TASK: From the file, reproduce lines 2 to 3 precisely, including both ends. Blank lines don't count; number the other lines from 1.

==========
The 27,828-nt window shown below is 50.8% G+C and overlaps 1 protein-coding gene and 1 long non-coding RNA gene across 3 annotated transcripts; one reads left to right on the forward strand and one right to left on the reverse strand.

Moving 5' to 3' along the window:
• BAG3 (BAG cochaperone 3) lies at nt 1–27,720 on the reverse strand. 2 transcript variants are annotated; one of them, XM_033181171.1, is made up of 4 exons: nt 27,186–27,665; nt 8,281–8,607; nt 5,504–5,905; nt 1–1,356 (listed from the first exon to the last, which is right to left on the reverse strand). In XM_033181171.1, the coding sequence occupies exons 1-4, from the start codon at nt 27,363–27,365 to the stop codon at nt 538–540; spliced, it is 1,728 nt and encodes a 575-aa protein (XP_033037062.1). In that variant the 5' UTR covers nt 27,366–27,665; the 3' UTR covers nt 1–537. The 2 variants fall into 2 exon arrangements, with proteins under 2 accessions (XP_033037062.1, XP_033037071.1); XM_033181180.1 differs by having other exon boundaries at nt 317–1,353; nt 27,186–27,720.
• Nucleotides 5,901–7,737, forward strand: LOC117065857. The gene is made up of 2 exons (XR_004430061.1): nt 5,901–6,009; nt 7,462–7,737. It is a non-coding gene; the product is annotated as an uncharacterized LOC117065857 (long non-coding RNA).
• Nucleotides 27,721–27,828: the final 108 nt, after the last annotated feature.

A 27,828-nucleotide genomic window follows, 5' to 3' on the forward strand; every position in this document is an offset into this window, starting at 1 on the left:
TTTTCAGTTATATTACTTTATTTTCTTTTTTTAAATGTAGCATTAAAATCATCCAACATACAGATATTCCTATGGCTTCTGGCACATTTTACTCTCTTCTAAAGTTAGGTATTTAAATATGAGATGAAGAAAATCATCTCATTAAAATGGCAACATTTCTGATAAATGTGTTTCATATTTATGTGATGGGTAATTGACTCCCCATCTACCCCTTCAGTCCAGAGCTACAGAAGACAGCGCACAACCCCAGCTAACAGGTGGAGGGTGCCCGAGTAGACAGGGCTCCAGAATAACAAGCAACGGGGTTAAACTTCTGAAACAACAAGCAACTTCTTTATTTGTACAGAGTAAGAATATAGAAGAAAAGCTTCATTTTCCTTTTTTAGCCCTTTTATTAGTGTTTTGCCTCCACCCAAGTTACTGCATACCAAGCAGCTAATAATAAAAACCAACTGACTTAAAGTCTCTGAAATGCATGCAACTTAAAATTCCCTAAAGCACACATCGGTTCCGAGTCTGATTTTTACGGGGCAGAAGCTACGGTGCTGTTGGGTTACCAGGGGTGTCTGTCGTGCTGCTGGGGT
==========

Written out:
Moving 5' to 3' along the window:
• BAG3 (BAG cochaperone 3) lies at nt 1–27,720 on the reverse strand. 2 transcript variants are annotated; one of them, XM_033181171.1, is made up of 4 exons: nt 27,186–27,665; nt 8,281–8,607; nt 5,504–5,905; nt 1–1,356 (listed from the first exon to the last, which is right to left on the reverse strand). In XM_033181171.1, the coding sequence occupies exons 1-4, from the start codon at nt 27,363–27,365 to the stop codon at nt 538–540; spliced, it is 1,728 nt and encodes a 575-aa protein (XP_033037062.1). In that variant the 5' UTR covers nt 27,366–27,665; the 3' UTR covers nt 1–537. The 2 variants fall into 2 exon arrangements, with proteins under 2 accessions (XP_033037062.1, XP_033037071.1); XM_033181180.1 differs by having other exon boundaries at nt 317–1,353; nt 27,186–27,720.